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Pseudomonas-Candida Interactions: An Ecological Role for Virulence Factors
Deborah A. Hogan and Roberto Kolter

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Materials and Methods

Growth conditions. Unless otherwise stated, all experiments were performed with P. aeruginosa PA14, C. albicans SC5314, or C. albicans tup1 (S1) grown in M63 medium (S2) with 0.2% glucose with shaking at either 30°C or 37°C depending on the experiment. Yeast-form C. albicans SC5314 was grown at 30°C. C. albicans filamentation was induced by growth at 37°C; the majority of C. albicans cells were filamentous under these conditions. Coincubation of P. aeruginosa and C. albicans was performed in conditioned medium, which is defined as sterile filtered supernatant from a wild-type P. aeruginosa culture grown to early stationary phase (OD600 = 1.2). The use of conditioned medium created a nutrient-limiting environment that favored biofilm formation on the fungal filaments. This medium also allowed us to dilute P. aeruginosa to low densities suitable for microscopy while maintaining the nutrient-limiting environment.

Microscopy. For microscopy studies, 1 ml of C. albicans was transferred from an overnight culture to a 35-mm Petri dish with a 0.1-mm-thick glass coverslip covering a hole in the bottom of the dish (MatTek Corp., Ashland, MA). Dishes were spun in a swinging bucket centrifuge at 3000 rpm for 15 min, then gently washed once to remove cells that did not sediment to the bottom. Bacteria from an overnight culture were diluted in 2 ml of conditioned medium to a final density of 5 Multiplication Symbol 106 CFU/ml, then added to the dish containing C. albicans. Cultures were incubated statically at 37°C. Phase-contrast images were captured with a 100Multiplication Symbol objective on a Nikon Eclipse TE300 inverted microscope equipped with Metamorph imaging software (Universal Imaging Corporation, Downingtown, PA.) For transmission electron microscopy, P. aeruginosa and C. albicans were incubated together in suspension for 10 min prior to negative staining with 1% uranyl acetate; scanning electron microscopy samples were coincubated for 48 h prior to fixation with 2% glutaraldehyde in 0.1 M sodium cacodylate buffer, pH 7.2. Samples were prepared for scanning electron microscopy according to standard protocols by the Electron Microscopy Facility in Cell Biology at Harvard Medical School.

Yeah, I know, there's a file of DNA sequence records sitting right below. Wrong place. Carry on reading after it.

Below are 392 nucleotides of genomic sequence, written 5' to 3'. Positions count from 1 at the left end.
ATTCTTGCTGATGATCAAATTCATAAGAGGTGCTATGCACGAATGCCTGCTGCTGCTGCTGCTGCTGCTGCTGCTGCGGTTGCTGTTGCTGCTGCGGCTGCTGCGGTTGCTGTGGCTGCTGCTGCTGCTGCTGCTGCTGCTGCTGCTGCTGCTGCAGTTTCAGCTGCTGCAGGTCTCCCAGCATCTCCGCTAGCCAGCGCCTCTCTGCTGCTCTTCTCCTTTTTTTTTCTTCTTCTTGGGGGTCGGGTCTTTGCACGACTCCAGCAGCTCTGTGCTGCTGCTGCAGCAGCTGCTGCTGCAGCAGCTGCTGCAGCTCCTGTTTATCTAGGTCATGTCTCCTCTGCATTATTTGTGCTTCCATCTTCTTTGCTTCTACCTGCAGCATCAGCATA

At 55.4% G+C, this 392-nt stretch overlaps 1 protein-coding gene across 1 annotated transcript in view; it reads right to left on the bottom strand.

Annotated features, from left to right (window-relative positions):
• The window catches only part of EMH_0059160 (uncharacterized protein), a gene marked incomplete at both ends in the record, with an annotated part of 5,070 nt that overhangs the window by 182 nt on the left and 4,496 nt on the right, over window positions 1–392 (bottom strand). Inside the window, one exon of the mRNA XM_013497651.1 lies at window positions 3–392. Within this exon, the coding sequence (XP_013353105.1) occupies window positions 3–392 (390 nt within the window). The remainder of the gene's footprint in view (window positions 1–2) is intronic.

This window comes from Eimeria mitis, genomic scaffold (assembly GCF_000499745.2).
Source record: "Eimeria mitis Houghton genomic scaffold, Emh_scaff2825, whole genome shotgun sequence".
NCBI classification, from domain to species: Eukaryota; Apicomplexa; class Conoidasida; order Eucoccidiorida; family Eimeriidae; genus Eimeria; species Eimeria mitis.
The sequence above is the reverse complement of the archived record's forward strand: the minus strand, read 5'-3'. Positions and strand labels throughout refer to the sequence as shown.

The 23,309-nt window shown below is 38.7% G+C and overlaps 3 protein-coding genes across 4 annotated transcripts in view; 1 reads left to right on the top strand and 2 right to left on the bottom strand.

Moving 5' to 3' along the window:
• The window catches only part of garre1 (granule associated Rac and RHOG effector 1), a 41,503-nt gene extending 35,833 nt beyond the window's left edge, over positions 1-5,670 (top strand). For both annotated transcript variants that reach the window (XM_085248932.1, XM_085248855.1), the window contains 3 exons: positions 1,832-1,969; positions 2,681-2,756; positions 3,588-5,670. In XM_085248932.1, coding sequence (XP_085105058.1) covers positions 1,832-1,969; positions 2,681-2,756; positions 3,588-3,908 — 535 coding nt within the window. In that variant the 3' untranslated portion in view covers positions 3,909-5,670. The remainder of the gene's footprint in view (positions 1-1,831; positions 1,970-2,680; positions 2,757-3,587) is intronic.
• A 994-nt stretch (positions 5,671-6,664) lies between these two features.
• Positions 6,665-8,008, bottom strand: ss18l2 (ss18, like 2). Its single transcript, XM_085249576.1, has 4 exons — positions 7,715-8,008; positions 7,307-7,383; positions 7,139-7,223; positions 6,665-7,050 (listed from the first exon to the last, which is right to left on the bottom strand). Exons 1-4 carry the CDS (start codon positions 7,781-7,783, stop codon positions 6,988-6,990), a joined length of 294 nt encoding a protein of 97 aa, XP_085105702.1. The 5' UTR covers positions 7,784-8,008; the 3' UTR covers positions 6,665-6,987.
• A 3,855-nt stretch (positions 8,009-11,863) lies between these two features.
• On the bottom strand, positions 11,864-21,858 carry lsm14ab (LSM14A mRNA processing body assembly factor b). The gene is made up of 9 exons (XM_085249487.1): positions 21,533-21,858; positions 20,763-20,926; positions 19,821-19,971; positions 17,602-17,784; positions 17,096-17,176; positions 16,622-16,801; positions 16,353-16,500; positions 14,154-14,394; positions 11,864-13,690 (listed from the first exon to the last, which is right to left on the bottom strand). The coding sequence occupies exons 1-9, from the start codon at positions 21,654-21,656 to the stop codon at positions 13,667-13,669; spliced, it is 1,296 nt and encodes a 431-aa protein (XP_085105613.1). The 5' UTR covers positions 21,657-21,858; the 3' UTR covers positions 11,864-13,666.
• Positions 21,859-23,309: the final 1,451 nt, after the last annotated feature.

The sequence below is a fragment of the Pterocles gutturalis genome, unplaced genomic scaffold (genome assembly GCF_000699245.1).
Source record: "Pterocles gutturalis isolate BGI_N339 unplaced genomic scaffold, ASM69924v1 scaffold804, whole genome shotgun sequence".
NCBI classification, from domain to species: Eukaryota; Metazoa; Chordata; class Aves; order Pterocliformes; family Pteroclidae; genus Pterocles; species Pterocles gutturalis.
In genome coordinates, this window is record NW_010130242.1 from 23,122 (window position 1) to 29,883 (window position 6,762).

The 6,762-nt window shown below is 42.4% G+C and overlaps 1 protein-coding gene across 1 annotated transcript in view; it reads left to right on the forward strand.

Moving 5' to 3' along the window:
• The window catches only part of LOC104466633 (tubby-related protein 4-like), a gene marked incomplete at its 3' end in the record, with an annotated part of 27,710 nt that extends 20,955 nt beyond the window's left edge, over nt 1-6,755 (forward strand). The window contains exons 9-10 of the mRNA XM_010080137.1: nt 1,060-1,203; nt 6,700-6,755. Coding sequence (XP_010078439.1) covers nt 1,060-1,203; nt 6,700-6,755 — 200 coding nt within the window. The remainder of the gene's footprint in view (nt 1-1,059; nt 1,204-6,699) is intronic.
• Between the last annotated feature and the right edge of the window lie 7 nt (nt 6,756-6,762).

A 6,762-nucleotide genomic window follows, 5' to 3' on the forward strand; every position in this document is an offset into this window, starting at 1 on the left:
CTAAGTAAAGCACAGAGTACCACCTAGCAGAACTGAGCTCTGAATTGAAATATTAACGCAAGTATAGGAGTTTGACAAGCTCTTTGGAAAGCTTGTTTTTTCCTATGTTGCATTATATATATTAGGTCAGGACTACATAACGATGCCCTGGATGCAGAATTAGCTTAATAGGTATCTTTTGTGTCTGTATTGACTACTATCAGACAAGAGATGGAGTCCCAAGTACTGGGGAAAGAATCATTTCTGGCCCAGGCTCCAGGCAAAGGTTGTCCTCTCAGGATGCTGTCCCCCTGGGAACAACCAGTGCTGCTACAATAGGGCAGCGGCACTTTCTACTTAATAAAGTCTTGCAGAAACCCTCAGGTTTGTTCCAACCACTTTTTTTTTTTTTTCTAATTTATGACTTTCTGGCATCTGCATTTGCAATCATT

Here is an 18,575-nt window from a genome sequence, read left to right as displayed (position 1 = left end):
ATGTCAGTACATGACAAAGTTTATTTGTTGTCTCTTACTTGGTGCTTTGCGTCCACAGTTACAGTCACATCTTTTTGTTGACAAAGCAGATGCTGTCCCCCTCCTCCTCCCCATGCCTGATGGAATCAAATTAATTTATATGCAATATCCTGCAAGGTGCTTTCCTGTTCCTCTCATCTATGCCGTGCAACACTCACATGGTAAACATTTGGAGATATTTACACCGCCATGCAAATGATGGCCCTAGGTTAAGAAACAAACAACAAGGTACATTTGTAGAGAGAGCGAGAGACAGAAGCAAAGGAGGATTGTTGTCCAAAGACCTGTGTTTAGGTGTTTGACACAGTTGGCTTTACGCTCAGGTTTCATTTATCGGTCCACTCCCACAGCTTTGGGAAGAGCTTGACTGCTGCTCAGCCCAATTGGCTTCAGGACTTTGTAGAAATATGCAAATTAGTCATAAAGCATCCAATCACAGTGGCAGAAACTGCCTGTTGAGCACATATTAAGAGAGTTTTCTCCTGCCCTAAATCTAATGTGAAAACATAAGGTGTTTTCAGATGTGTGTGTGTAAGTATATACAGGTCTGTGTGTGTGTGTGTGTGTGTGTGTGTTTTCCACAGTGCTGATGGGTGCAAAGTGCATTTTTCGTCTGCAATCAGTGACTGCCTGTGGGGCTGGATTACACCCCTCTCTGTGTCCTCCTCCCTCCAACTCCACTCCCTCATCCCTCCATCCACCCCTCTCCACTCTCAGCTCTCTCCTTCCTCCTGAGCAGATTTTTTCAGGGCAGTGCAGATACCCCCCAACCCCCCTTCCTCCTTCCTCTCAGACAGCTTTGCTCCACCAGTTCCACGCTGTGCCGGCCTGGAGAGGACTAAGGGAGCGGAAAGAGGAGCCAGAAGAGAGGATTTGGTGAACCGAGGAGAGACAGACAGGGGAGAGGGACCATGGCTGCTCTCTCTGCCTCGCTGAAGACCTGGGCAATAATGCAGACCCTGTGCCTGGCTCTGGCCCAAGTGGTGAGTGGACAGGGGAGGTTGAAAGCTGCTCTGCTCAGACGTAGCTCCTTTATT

P. aeruginosa mutants. The origins of the P. aeruginosa PA14 mutants are as follows: lasR (S3); rhlR (made in PA14 using an rhlR::tetR construct (pSB224.10A) described in (S4); gacA, plcS, toxA (S5); phnAB (S6); plcR (constructed by L. Rahme); rpoN (S7); pilB, pilC, flgK (S8). Other than the rpoN mutant, all strains have similar growth rates in M63 medium.

Attachment assays. For attachment assays, bacteria were diluted in 2 ml of conditioned medium to an OD600 = 0.025. The bacterial suspension was transferred to a 35-mm dish containing washed fungal filaments as described above. Plate counts were performed on the diluted P. aeruginosa cultures to assure that equivalent numbers of cells were used. To count the average number of bacteria per single filamentous cell, P. aeruginosa and C. albicanstup1 were incubated together for exactly 10 min prior to fixation by the addition of formaldehyde (0.02% final concentration). Because the C. albicanstup1 mutant grows predominantly in the pseudohyphal form with septal invaginations between cells, individual cells of roughly equivalent lengths were easily identified for the purposes of counting the number of bacteria per filament. To determine the number of filaments colonized by P. aeruginosa, the two organisms were coincubated for 20 min, fixed with formaldehyde, then scored as either positive (with more than 1 bacterium attached per filamentous cell) or negative. In both experiments, cells were counted using a 100Multiplication Symbol objective lens on an inverted microscope. For each sample, 150 filaments were examined; duplicate samples were analyzed for enumeration assays, and triplicate samples were included for the percent colonization experiments. Each experiment was repeated at least twice and the sample identities were revealed to the experimenter only after the analyses were completed.

Assessing virulence of P. aeruginosa mutants toward C. albicans filaments. For viability assays, C. albicans filaments were incubated with P. aeruginosa (5 Multiplication Symbol 106 CFU/ml) in 2 ml conditioned medium in a 13 Multiplication Symbol 100 mm tube. Tubes were incubated with shaking at 37°C. C. albicans titers were determined by plating on YPD medium supplemented with tetracycline (60 Greek Letter Mulg/ml), gentamicin (30 Greek Letter Mulg/ml), and chloramphenicol (30 Greek Letter Mulg/ml) to suppress the growth of P. aeruginosa.

Alternative media conditions. Biofilm formation by P. aeruginosa and killing of the fungal filaments occurred with similar kinetics in conditioned medium from P. aeruginosa cultures grown in either MOPS medium (S9) and M63 at both 30°C and 37°C. C. albicanstup1 filaments were killed to below the limit of detection by P. aeruginosa in Luria-Bertani medium in less than 20 hours at 37°C. C. albicans SC5314 and tup1 grow well in M63, MOPS, and Luria-Bertani as pure cultures.


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